Whether to lease or buy depends on your particular goals and circumstances. Many dentists choose to lease their space, for a variety of reasons, but they require careful considerations before signing a lease agreement. For example, you may need to consider and negotiate:
- Renewal Options. Renewal clauses determine whether you can stay in the space beyond the initial lease term—which can be important to maintaining your client base. There will typically be a window during which you have to exercise the renewal (typically between six and twelve months before the lease expires, but this can vary).
- Tenant Improvement Allowance. In many cases, landlords will offer an allowance to build out an office to make it suit your specific needs. However, in order to get this allowance, you may have to follow certain steps (such as obtaining lien waivers from contractors and permits from the city), which you’ll want to know about up front. Other important topics include whether you’ll be able to use your own contractor or the landlord’s, the timeline for completing the work, and how the allowance will be repaid.
- Signage. Making sure your patients can find you can be key in building a successful practice. You’ll want to make sure that your lease allows you sufficient signage so that new and existing patients can easily locate your office. If the building has monument signage, you should check the lease to make sure you can put your business name on it.
- HVAC. Your lease should outline who is responsible for maintaining and, if need be, replacing the HVAC system. It’s common for landlords to require the tenant to perform regular maintenance on the HVAC system using a licensed contractor. In some instances, landlords may agree to cover some or all of the cost if the system needs to be replaced, or they may be willing to pay the upfront cost of the HVAC system and have you repay it over time as part of the operating expenses.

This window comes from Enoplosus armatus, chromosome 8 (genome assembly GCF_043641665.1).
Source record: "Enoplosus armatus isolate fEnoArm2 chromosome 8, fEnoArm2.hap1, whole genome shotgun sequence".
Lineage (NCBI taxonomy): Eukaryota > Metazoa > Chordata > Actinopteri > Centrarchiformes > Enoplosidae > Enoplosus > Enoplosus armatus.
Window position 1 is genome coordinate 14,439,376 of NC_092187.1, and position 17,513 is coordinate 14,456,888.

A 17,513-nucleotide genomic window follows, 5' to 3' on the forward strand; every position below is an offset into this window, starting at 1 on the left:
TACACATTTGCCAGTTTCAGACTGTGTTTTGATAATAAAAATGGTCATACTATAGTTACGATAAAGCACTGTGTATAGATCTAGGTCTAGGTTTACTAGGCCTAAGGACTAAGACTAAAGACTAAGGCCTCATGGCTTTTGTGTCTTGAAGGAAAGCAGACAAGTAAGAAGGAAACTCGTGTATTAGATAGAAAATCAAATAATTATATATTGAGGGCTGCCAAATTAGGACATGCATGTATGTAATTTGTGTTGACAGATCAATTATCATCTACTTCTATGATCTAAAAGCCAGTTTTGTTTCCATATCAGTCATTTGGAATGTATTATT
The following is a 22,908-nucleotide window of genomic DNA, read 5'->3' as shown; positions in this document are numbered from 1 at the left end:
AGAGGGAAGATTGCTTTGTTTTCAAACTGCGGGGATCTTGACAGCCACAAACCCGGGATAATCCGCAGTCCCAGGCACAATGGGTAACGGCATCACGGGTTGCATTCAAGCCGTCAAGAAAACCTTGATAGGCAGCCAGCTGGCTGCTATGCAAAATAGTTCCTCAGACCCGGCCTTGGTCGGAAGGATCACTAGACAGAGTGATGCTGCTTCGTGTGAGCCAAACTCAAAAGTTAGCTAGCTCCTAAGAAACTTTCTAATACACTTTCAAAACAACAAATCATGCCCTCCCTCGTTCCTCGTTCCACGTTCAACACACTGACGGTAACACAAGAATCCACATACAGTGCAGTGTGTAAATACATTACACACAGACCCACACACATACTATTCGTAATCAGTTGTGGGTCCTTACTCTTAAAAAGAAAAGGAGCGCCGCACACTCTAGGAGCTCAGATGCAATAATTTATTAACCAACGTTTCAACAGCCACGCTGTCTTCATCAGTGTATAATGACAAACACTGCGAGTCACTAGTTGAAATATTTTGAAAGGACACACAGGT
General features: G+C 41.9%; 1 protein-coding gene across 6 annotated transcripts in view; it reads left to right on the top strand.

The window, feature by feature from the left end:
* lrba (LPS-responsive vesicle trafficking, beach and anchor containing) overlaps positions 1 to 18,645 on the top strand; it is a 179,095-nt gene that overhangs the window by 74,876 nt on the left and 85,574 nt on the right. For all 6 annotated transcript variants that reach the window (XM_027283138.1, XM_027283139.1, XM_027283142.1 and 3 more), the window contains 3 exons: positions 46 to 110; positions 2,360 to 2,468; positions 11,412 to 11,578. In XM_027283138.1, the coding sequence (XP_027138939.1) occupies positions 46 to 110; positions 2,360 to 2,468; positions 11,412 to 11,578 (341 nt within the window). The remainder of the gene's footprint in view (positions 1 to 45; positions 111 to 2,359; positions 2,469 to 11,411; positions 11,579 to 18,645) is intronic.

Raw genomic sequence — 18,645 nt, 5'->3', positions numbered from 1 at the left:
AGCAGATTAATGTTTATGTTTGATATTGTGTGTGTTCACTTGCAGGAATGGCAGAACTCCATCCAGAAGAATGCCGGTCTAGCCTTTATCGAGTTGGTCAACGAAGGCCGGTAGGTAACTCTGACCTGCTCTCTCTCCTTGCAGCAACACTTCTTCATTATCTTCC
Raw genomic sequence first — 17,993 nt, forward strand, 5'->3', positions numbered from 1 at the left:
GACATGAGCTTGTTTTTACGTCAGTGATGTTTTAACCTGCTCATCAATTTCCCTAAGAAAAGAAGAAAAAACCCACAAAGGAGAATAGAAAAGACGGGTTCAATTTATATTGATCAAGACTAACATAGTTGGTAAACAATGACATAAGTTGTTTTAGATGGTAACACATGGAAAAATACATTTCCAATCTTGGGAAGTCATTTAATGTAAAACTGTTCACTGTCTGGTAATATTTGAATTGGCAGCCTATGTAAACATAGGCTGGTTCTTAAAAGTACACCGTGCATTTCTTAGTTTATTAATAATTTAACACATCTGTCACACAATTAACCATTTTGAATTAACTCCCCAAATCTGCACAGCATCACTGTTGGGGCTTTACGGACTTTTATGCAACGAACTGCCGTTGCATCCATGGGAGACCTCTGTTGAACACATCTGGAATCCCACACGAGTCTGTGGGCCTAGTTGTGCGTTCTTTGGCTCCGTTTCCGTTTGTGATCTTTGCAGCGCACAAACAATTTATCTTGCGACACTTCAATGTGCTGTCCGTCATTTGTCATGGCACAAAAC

The type of lease will also be an important factor. For example, whether the lease is a triple net lease or not is significant, as this type of lease allows the landlord to pass the costs of property ownership onto the tenant. Three categories of expenses that often get shifted onto tenants include: (1) property taxes; (2) insurance; and (3) maintenance—such as common area maintenance (CAM) expenses.
Alternatively, in a true gross lease, all of the expenses are included as part of the rental rate. There are also single net leases, and double net leases. Some leases will have “expense stop” provisions where the landlord will pay for expenses up to a certain ceiling. Others will cap the increases in the triple net charges to a certain percent increase, year over year. In some instances, some, but not all, expenses will be capped through so-called “controllable operating expense” provisions.
As you can see, there can be significant differences in leases offered to dentists. As such, it is important to read and understand what you are signing up for, and negotiate changes if it does not meet your expectations.